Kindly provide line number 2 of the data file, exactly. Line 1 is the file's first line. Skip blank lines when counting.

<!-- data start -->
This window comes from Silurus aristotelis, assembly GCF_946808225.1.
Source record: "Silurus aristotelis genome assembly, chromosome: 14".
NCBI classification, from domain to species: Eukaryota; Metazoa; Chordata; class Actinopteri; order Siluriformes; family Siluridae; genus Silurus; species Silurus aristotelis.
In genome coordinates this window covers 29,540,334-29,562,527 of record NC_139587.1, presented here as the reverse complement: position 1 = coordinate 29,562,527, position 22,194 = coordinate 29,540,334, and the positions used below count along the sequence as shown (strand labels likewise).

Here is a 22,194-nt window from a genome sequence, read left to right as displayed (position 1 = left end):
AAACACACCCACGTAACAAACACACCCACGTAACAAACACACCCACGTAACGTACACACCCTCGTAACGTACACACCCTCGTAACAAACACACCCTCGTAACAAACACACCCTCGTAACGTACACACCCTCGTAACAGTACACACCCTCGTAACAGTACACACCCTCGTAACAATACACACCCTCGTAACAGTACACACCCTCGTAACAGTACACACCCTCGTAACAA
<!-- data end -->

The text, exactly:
Source record: "Silurus aristotelis genome assembly, chromosome: 14".